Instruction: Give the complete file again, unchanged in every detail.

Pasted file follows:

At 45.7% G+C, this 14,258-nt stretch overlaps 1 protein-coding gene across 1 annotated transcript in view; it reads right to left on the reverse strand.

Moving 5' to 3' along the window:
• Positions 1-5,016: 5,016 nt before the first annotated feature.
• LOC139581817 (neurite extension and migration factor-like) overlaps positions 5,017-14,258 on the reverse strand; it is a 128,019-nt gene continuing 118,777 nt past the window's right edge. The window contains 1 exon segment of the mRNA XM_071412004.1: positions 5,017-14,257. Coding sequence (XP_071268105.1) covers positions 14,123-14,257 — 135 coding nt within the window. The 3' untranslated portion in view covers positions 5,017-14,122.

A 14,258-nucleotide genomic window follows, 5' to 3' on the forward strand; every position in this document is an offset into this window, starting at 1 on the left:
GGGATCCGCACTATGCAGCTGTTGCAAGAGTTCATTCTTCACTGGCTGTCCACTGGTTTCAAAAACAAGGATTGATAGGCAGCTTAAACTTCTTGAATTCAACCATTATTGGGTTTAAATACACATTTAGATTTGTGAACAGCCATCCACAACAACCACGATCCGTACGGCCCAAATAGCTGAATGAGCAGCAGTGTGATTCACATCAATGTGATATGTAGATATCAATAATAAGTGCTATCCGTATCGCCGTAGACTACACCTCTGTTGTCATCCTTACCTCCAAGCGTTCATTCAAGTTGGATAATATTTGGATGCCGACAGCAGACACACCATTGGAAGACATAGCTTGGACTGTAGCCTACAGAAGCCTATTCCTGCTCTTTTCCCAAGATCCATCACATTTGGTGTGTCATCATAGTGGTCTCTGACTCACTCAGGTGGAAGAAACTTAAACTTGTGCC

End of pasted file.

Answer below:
At 45.7% G+C, this 14,258-nt stretch overlaps 1 protein-coding gene across 1 annotated transcript in view; it reads right to left on the reverse strand.

Moving 5' to 3' along the window:
• Positions 1-5,016: 5,016 nt before the first annotated feature.
• LOC139581817 (neurite extension and migration factor-like) overlaps positions 5,017-14,258 on the reverse strand; it is a 128,019-nt gene continuing 118,777 nt past the window's right edge. The window contains 1 exon segment of the mRNA XM_071412004.1: positions 5,017-14,257. Coding sequence (XP_071268105.1) covers positions 14,123-14,257 — 135 coding nt within the window. The 3' untranslated portion in view covers positions 5,017-14,122.

A 14,258-nucleotide genomic window follows, 5' to 3' on the forward strand; every position in this document is an offset into this window, starting at 1 on the left:
GGGATCCGCACTATGCAGCTGTTGCAAGAGTTCATTCTTCACTGGCTGTCCACTGGTTTCAAAAACAAGGATTGATAGGCAGCTTAAACTTCTTGAATTCAACCATTATTGGGTTTAAATACACATTTAGATTTGTGAACAGCCATCCACAACAACCACGATCCGTACGGCCCAAATAGCTGAATGAGCAGCAGTGTGATTCACATCAATGTGATATGTAGATATCAATAATAAGTGCTATCCGTATCGCCGTAGACTACACCTCTGTTGTCATCCTTACCTCCAAGCGTTCATTCAAGTTGGATAATATTTGGATGCCGACAGCAGACACACCATTGGAAGACATAGCTTGGACTGTAGCCTACAGAAGCCTATTCCTGCTCTTTTCCCAAGATCCATCACATTTGGTGTGTCATCATAGTGGTCTCTGACTCACTCAGGTGGAAGAAACTTAAACTTGTGCC